Wellness Message from our Upper School Counselor

The use of e-cigarettes and vape pens, sometimes called vaping or Juuling, has recently emerged as a troubling new trend among teenagers worldwide. According to the 2017 National Youth Tobacco Survey, e-cigarette use among high school students in the United States has risen from 1.5% in 2011 to 11.7% in 2017. Among middle school students, it rose from 0.6% to 3.3% over the same time period. Countries including Australia, Canada, Hong Kong, India, Norway and Japan have various legal restrictions associated with vaping, while many others, such as Brazil, Vietnam, Singapore, Mexico and Taiwan have banned the use of electronic cigarettes altogether.

Originally developed as a smoking cessation aid, e-cigarettes were quickly shown to be ineffective in their ability to lessen nicotine withdrawal symptoms. These battery-powered devices are designed to deliver nicotine through a liquid which is turned into vapor. The amount of nicotine in a unit of this liquid (i.e. vape pod) is typically equivalent to one pack of traditional cigarettes and, depending on the manufacturer, can exceed that amount.

Recently, marketing for these products has been increasingly targeting a younger demographic. The liquid is often flavored, and comes in aromas such as mint, fruit, bubble gum and crème brulee. Teenagers are often unaware that vaping liquid contains nicotine or any chemicals other than water and flavorings. Therefore, they are likely to underestimate the dangers of vaping, compared to traditional cigarettes. This misconception is reinforced by sleek, visually appealing design of the latest generation of e-cigarettes, such as those sold by a brand called JUUL.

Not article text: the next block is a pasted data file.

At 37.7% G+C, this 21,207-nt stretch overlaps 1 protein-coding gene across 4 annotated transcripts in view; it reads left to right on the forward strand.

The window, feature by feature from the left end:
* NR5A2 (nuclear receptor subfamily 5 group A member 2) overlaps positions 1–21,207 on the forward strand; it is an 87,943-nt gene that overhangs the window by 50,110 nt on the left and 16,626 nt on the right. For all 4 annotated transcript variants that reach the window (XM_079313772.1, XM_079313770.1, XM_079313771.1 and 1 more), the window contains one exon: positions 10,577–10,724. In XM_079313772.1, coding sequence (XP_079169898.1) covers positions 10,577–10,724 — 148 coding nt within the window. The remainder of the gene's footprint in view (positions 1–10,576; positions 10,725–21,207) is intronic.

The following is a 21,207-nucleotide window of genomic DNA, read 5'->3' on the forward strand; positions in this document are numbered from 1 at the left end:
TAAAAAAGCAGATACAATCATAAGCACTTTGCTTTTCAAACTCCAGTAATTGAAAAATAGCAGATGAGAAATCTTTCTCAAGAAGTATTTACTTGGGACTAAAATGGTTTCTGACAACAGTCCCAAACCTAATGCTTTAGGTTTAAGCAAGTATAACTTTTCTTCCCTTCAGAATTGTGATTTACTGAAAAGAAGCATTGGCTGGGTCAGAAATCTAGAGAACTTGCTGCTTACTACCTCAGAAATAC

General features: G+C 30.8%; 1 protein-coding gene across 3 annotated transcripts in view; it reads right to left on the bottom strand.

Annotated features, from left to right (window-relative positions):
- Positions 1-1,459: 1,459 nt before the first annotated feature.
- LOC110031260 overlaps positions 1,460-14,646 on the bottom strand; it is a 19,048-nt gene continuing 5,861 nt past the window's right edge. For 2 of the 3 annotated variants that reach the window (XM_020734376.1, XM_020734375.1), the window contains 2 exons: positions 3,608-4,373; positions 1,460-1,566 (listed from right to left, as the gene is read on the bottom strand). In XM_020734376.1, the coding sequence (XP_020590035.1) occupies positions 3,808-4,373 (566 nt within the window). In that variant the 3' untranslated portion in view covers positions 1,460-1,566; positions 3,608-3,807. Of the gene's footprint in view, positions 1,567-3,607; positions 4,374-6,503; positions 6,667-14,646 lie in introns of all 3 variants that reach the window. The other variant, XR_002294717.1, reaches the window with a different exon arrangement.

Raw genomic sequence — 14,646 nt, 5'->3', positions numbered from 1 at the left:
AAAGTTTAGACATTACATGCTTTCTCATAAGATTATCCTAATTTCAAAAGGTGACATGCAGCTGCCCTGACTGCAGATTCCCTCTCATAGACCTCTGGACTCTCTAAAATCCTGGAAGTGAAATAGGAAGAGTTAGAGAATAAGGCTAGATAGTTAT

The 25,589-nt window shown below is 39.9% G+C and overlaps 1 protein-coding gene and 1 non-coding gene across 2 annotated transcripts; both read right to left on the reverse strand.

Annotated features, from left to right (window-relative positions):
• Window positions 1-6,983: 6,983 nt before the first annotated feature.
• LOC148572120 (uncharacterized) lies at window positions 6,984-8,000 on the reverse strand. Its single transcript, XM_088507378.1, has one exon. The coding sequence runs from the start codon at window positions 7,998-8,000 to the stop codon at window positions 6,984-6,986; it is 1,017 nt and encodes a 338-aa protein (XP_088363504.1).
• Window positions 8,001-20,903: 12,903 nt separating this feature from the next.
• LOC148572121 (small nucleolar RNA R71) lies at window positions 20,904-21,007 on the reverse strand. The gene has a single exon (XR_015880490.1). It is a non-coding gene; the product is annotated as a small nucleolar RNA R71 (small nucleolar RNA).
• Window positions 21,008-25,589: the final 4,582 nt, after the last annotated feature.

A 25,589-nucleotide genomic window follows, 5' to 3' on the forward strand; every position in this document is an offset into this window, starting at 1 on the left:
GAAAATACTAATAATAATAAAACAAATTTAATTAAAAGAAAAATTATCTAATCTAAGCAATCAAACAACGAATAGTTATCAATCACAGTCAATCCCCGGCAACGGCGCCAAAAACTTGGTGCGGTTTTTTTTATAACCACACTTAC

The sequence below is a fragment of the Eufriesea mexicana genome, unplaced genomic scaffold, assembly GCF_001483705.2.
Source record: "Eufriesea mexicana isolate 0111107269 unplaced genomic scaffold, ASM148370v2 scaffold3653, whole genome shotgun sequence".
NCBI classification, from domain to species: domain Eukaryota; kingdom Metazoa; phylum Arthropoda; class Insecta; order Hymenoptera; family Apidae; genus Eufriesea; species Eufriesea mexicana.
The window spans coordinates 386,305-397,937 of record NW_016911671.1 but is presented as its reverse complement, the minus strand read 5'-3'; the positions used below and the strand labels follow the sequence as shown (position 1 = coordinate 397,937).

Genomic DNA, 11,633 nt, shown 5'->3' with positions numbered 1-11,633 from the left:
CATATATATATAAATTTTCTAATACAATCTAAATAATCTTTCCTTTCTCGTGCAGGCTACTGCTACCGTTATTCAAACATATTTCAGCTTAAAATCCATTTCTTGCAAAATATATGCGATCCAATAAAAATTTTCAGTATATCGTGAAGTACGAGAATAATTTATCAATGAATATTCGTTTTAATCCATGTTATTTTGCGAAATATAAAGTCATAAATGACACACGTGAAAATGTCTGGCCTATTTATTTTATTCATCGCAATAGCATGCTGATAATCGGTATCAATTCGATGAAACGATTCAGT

Unfortunately, the use of these products at any point in life, especially in adolescence, is unsafe, as no amount of nicotine is considered harmless. It is particularly dangerous to teenagers’ developing brains as there is a well-established link between nicotine use and learning and attention difficulties, and addiction. Lately, there has been emerging evidence that the use of vaping products increases the likelihood of cigarette use later in life.

It is highly recommended that parents engage in ongoing conversation with their teens about vaping. Openly and honestly discussing what teens have seen and heard regarding vaping is an excellent way to correct any misconceptions or misunderstandings that they may have, and it also serves as an opportunity for parents to set clear behavioral expectations. For some ideas about how to approach this topic with your child, we recommend referring to this publication by the Department of Health & Human Sciences – USA, Centers for Disease Control and Prevention and the Surgeon General of the United States:


Re-enrollment continues for the 2019-2020 School Year

Please note that we are predicting waitlists in some grade levels and programs across the school.  As such, if you are confident that you would like your child to continue at SCIS-Pudong for the 2019-2020 school year, we encourage you to submit your re-enrollment as quickly as possible. 

Please note, you must use your email account details when signing in to the Online Re-Enrollment Website.  If you have any questions regarding the process for re-enrollment, please do not hesitate to reach out to the SCIS Admissions team at

Warm regards,

Frank Volpe, PhD                   Naomi Shanks
Upper School Principal        Upper School Vice Principal